|By Lori MacVittie||
|December 19, 2012 09:00 AM EST||
Now, if we look at the benefits we can attempt to infer what the problems SDN is trying to solve:
|Programmability||Network components today, particularly hardware-based components, run specific feature sets that can only be modified by the vendor, which happens on a 12-18 month schedule, security and hot-fixes not withstanding. New features and functions can only be added by the vendor based on their prioritization, not the customer.|
|Automation||Manual configuration of network components is time consuming, costly, and introduces a higher risk of human error that can result in outages, poor performance, or security risks.|
|Network control||The network today doesn't adapt rapidly to changing conditions or events. While some protocols simulate such adaptability, these protocols can't autonomously route around outages or failures or modify existing policies easily.|
These are certainly problems for IT organizations of a variety of sizes and composition. The question then is, how does SDN uniquely solve those problems?
The answer is that as a concrete solution (i.e. components, software, and architectures) it does not uniquely solve the problem. As a concept, however, it does.
Someone's no doubt quite upset at the moment at that statement. Let's explain it before someone's head explodes.
CONCEPT versus CONCRETE
The concept of separating data and control plane enables programmability. Without that separation, we have what we have today – static, inflexible networking components. But the concept of separating data and control planes isn't unique to solutions labeled specifically SDN. ADN is a good example of this (you saw that coming, didn't you?)
A network component can – and this may surprise some people – internally decouple control and data planes. Yeah, I know, right? And doing so enables a platform that looks a whole lot like SDN diagrams, doesn't it – with plug-ins and programmability. This occurs in full-proxy architectures when there exist dual stacks – one on the client side, one on the server side. Where traffic transitions from one stack to the other exists an opportunity to inspect, to manipulate, to modify, the traffic. Because the architecture requires acting as an endpoint to clients (and conversely as the point of origin for the server side), protocols can even be implemented in this "no man's land" between client and server. That enables protocol transitioning, such as enabling SPDY on the outside while still speaking HTTP on the inside or IPv4 to servers while supporting IPv6 on the client (and vice-versa).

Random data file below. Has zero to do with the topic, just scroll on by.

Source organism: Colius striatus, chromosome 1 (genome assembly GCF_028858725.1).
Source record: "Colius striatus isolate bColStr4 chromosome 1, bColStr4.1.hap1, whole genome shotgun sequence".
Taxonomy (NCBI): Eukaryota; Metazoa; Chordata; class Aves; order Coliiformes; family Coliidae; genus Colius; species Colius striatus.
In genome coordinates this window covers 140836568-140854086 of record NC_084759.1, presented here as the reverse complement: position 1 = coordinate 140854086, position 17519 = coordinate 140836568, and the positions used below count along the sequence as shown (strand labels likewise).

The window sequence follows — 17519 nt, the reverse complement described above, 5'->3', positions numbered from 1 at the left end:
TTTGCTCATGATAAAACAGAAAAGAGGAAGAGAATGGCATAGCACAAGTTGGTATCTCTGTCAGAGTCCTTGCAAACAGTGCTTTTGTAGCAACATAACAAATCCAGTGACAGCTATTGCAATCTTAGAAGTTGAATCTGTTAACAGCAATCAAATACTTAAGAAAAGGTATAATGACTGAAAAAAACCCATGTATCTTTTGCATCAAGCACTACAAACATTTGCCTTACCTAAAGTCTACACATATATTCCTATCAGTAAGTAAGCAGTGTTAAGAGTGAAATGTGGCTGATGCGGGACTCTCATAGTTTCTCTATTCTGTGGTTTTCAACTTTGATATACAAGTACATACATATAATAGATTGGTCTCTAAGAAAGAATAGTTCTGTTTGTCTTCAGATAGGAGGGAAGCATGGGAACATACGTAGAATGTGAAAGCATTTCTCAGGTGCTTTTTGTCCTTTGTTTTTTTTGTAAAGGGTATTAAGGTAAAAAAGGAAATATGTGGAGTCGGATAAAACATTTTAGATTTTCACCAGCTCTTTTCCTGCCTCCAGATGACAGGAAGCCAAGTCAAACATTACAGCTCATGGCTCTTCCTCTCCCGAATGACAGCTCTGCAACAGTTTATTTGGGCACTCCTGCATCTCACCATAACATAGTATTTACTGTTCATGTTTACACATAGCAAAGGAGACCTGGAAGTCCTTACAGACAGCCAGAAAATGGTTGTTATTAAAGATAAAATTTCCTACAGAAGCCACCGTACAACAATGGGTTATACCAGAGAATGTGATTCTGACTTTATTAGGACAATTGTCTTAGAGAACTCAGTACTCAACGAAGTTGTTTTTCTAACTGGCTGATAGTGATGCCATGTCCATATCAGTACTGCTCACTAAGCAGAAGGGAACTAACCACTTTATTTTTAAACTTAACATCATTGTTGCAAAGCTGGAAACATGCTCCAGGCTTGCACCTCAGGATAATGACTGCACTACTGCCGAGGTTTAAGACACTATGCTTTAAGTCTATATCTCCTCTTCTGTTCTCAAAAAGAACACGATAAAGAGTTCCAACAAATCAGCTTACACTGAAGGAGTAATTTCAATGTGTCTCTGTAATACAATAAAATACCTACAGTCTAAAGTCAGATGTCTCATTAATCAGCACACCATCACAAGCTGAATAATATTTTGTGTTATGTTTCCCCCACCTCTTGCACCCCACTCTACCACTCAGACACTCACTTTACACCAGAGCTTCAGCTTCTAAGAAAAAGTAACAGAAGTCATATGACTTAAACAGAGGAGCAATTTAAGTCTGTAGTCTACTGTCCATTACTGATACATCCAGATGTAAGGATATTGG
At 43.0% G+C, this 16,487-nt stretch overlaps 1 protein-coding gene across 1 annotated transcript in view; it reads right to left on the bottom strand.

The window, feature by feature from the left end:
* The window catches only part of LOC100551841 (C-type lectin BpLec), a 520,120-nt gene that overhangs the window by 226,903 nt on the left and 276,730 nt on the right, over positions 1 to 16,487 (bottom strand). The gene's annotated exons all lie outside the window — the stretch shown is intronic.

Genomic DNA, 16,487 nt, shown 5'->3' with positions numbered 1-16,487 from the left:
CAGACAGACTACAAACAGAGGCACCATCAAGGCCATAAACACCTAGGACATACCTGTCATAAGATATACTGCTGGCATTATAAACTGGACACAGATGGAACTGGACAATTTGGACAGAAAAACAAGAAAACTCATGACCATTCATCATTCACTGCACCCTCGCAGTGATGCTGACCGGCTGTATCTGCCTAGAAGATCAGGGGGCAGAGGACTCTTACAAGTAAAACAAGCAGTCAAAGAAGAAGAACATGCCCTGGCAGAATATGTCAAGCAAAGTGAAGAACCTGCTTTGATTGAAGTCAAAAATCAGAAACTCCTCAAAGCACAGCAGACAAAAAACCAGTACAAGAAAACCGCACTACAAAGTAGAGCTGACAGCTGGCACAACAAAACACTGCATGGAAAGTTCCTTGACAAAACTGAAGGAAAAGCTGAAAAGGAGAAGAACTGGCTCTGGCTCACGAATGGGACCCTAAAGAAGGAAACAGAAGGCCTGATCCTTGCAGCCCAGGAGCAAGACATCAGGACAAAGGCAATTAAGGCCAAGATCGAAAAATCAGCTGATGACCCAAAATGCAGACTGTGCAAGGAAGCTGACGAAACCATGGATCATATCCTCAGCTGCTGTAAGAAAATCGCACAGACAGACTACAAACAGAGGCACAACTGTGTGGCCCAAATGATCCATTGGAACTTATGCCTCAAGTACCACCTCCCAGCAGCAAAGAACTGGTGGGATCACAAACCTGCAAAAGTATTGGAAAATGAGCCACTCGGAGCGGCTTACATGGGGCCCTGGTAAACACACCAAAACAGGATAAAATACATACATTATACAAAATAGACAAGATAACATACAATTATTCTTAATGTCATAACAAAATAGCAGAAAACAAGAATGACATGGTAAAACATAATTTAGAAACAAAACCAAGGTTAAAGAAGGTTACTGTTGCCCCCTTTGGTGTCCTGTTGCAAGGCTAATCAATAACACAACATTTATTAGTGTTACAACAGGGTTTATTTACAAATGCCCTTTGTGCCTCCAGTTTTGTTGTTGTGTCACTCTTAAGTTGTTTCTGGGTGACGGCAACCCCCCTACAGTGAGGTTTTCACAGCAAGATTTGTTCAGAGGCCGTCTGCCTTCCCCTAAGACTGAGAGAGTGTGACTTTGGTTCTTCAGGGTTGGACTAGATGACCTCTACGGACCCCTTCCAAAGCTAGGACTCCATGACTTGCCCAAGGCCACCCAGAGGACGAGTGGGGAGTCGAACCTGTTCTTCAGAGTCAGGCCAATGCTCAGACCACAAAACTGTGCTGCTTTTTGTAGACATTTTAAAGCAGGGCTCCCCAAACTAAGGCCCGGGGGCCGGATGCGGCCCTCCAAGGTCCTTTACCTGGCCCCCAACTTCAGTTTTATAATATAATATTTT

Where the separation occurs is not necessarily as important as the fact that it exists – unless you're focused on concrete, SDN-labeled solutions as being the only solutions that can provide the flexibility that programmability offers.
Automation occurs by exposing the management plane through an API (or implementing a specific API, such as OpenFlow) such that operational tasks and configuration can be achieved through tools instead of time.
Between automation and programmability, you realize network control.
Now, this is not SDN, at least not in terms of protocol support and concrete architecture. But it is software-defined, and it is networking, so does it count?
I guess it depends. ADN has always approached layers 4-7 with an eye toward extensibility, programmability and control that enables agility in the network. We didn't call it SDN and I don't see the industry deciding to "SDN-wash" existing ADN solutions as SDN just because a new term came along and became the TLA du jour.
What I do see is that ADN and specifically full-proxy based ADC (application delivery controllers) already offer the same benefits using the same concepts as SDN. Consider again the core characteristics of SDN:
1. Control and data planes are decoupled
2. Intelligence and state are logically centralized
3. Underlying network infrastructure abstracted from applications
All of these characteristics are present in an ADN. The ability to leverage network-side scripting on the control plane side of the equation enables extensibility, rapid innovation, and ability to adapt to support new protocols, new applications, new business requirements – all without involving the vendor. Which is exactly one of the benefits cited for SDN solutions and specifically OpenFlow-enabled architectures.
So the question really is, does it matter if a solution to the problem of "agility in the network" is a concrete or conceptual SDN solution if it ultimately solves the same set of problems?
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